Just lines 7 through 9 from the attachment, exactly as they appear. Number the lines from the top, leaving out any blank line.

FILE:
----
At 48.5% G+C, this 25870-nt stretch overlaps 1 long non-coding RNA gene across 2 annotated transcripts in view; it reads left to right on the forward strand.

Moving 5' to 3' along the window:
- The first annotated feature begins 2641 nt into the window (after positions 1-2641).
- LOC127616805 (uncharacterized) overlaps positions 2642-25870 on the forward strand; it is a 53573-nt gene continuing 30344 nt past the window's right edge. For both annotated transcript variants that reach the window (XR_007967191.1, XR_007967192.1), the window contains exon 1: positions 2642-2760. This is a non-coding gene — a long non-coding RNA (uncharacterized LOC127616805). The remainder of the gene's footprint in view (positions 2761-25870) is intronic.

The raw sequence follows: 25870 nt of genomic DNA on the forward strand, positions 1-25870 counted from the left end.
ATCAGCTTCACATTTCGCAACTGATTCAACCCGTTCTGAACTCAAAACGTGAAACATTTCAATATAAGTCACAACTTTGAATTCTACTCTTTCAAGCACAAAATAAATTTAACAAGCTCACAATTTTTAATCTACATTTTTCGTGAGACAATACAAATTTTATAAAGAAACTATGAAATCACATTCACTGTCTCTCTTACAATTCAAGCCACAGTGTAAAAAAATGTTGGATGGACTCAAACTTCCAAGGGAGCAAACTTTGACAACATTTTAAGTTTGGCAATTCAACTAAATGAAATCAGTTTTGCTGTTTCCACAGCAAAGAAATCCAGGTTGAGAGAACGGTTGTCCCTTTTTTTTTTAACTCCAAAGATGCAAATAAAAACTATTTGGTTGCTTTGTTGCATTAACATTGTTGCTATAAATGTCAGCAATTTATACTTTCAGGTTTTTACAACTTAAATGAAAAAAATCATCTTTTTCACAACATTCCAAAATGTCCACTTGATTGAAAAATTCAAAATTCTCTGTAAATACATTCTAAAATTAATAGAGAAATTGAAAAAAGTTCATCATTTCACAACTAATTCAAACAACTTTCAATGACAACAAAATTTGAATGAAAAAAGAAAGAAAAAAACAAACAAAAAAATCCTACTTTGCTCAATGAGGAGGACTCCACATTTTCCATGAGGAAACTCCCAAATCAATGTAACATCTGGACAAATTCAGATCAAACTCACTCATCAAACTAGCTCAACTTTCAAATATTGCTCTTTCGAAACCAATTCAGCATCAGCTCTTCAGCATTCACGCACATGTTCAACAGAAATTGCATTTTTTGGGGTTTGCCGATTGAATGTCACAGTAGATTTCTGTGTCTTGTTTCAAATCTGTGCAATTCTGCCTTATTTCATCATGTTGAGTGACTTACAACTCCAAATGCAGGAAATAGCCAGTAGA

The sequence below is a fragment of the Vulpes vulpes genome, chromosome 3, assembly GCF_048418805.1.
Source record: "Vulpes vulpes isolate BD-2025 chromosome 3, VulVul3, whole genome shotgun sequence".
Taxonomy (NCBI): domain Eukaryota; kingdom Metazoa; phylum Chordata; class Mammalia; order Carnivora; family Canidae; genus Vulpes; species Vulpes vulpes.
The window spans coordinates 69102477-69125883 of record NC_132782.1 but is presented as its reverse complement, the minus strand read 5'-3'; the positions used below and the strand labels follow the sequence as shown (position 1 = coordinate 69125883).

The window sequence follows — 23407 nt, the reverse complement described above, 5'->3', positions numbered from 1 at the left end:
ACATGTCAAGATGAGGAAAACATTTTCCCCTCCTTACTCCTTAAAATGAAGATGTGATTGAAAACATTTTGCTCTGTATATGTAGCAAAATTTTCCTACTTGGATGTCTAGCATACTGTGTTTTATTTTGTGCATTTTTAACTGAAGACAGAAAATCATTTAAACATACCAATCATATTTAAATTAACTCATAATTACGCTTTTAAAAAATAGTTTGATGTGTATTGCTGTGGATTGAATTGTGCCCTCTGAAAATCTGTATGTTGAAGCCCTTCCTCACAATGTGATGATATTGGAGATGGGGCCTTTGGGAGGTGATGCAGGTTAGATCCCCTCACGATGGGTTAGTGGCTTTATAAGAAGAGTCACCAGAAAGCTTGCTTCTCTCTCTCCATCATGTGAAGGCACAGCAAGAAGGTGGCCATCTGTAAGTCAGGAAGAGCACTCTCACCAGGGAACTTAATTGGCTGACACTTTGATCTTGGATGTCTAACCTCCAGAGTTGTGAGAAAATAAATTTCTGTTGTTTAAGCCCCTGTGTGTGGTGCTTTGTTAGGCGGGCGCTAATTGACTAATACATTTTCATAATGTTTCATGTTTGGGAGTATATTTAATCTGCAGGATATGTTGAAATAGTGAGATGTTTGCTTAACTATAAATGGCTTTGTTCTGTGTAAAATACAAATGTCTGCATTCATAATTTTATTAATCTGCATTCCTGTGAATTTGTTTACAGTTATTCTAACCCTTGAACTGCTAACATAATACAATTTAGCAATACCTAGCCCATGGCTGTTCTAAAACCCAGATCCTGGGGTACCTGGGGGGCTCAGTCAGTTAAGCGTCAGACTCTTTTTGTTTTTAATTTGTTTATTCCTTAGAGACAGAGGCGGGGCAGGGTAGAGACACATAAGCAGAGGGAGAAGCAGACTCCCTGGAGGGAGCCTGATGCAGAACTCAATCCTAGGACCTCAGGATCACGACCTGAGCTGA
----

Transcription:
The sequence below is a fragment of the Vulpes vulpes genome, chromosome 3, assembly GCF_048418805.1.
Source record: "Vulpes vulpes isolate BD-2025 chromosome 3, VulVul3, whole genome shotgun sequence".
Taxonomy (NCBI): domain Eukaryota; kingdom Metazoa; phylum Chordata; class Mammalia; order Carnivora; family Canidae; genus Vulpes; species Vulpes vulpes.